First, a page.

In the end, however, everything goes very quickly, and I get to the arrivals hall. It is half empty.
Most of it is made up of people from our flight. They all immediately scatter away. Almost nobody is left.

First night in Australia

It’s almost midnight. Only the phone operators’ SIM card kiosks are working, but they don’t have the kind of I want to buy it, so I leave it for the next day. I’ll buy one in town. I’ll be without internet, but I’m hoping that won’t be a problem. Later, I concluded that it was a good decision, because I was rarely without coverage of signal.

Assembly of the Gravel
Assembly of the Gravel

I found a cool spot in the corner of the arrivals hall. A big, comfortable seat next to an electrical outlet, a sink with drinking water and toilets around the corner. A perfect spot, away from everyone, even the few people that are here. I can fold my bike in peace and sleep here until morning. So I unpack the boxes and start assembling.

The birth of Gravel

I find that there are a few odds and ends left on the workshop table, but, fortunately, nothing important. I assemble the bike, and it is functional. A little after midnight, I retire to sleep. A short distance from me, some Indian. He is using good free Wi-Fi and is still on the phone with someone. I lie with my eyes closed and rest.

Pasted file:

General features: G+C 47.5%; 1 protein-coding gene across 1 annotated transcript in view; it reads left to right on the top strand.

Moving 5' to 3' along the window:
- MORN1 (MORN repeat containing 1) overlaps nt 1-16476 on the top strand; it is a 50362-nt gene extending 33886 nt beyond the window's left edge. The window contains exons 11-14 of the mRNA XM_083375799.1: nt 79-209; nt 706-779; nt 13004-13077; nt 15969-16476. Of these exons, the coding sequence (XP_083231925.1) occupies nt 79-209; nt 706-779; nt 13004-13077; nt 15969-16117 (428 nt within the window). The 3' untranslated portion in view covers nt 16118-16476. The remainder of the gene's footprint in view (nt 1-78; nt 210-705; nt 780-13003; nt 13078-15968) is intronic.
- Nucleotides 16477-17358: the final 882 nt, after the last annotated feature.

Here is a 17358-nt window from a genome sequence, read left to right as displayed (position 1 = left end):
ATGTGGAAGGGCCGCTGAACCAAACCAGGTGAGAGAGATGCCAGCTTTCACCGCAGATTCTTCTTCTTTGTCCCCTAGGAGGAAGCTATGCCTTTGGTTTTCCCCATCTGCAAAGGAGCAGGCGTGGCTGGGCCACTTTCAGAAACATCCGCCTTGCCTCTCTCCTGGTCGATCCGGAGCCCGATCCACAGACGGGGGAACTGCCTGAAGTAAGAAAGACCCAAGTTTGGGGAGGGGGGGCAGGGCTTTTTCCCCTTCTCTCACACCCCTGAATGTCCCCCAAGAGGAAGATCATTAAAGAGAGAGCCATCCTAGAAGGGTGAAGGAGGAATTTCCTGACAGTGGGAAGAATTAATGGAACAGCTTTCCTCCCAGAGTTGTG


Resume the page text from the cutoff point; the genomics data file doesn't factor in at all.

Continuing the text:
First Night at Brisbane
First Night at Brisbane

It’s such a very light sleep. I don’t get much sleep. In the morning, I wake up just before people arrive. I put my stuff away, tidy up and go and throw away the boxes. I also walk with my bicycle, and I come upon a pretty big problem. The entire weight is loaded on the back wheel. You can’t even walk properly with a bicycle, let alone ride one. It’s going to take some getting used to, but hopefully, it’ll work somehow. I hop on and head off towards Brisbane, where I have a rental car arranged. I’m without Wi-Fi and without data. I’m hoping the offline maps will work.